North Korea Condemns Deployment of U.S. Stealth Fighters in South Korea

North Korea on Saturday condemned the deployment of U.S. stealth fighters in South Korea as an act of aggression aimed at launching war against the communist country.

A squadron of F-117A Nighthawk warplanes and some 300 airmen from Holloman Air Force Base in New Mexico arrived in South Korea earlier this week for routine training. The deployment typically lasts four months.

It is the fourth time such stealth fighters have been sent to South Korea since 2003, the U.S. military said.

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The U.S. deployment of the stealth aircraft, which are designed to avoid detection by radar, is "aimed at putting its scenario for a war against (North Korea) into practice," the North's Committee for the Peaceful Reunification of the Fatherland said Saturday in a statement.

The United States is "driving the situation to the brink of war through their reckless arms buildup and military provocations," the committee said in the statement carried by the official Korean Central News Agency.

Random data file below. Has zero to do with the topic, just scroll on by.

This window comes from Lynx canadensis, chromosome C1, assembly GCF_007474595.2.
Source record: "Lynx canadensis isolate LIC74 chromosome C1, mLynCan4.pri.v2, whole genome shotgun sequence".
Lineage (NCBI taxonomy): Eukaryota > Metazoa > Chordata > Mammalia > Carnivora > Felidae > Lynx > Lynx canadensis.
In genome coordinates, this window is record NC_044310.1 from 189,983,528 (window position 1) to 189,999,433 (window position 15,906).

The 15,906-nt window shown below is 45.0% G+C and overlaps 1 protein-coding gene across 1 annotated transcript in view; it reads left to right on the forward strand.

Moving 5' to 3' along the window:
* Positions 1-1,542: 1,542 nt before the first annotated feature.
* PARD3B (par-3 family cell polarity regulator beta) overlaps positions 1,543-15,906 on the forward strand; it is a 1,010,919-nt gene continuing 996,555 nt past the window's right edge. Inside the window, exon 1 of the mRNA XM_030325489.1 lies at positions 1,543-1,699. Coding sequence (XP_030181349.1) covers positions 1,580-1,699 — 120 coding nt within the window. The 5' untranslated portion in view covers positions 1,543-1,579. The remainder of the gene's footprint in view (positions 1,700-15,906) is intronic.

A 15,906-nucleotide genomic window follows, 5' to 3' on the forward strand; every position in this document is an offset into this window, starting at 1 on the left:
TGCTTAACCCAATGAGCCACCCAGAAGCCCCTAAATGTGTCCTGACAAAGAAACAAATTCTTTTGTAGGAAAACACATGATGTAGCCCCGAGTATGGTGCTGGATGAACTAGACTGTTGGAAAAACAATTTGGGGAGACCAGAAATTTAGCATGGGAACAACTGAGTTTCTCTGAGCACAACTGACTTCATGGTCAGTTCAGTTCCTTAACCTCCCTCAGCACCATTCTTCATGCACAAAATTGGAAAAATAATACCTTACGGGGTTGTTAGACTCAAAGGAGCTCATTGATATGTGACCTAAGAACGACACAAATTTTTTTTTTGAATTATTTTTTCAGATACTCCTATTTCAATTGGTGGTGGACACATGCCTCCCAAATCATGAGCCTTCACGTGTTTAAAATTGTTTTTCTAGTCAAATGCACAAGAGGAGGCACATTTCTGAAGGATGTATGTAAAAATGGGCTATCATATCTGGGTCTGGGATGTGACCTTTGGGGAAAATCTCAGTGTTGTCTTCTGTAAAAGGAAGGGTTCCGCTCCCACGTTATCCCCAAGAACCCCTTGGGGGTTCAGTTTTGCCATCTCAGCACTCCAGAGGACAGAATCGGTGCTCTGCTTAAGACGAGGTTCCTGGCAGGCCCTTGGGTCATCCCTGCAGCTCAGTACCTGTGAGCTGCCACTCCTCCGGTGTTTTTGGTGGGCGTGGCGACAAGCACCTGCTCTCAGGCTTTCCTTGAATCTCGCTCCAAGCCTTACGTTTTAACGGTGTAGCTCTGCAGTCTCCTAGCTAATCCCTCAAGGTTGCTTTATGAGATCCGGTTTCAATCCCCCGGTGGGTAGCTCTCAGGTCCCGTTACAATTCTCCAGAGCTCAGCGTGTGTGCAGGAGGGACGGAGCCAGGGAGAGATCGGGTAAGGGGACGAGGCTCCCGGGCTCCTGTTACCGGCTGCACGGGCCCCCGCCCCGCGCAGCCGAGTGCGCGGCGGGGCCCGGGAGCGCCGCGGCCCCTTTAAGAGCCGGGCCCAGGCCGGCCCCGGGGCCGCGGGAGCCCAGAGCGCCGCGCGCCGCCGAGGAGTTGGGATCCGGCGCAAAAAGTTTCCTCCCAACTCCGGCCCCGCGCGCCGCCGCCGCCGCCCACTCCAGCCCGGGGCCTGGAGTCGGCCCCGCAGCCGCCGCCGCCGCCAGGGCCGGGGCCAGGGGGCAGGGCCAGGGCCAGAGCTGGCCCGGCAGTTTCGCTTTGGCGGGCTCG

North Korea commonly issues such bellicose statements, accusing the U.S. of planning to attack the communist regime. Washington denies of any intention to invade the North.

The North Korean committee also accused the U.S. of having no intention to peacefully resolve the standoff over its nuclear weapons ambitions.

North Korea stoked regional tension by conducting a nuclear test on Oct. 9, and has refused to discuss abandoning its weapons development at international arms talks until the U.S. desists from a campaign seeking to financially isolate the regime for alleged counterfeiting and money laundering.

Some 29,500 U.S. troops remain stationed in South Korea as a legacy of the 1950-53 Korean War, which ended in a cease-fire that has never been replaced by a peace treaty — leaving the two Koreas technically still at war.

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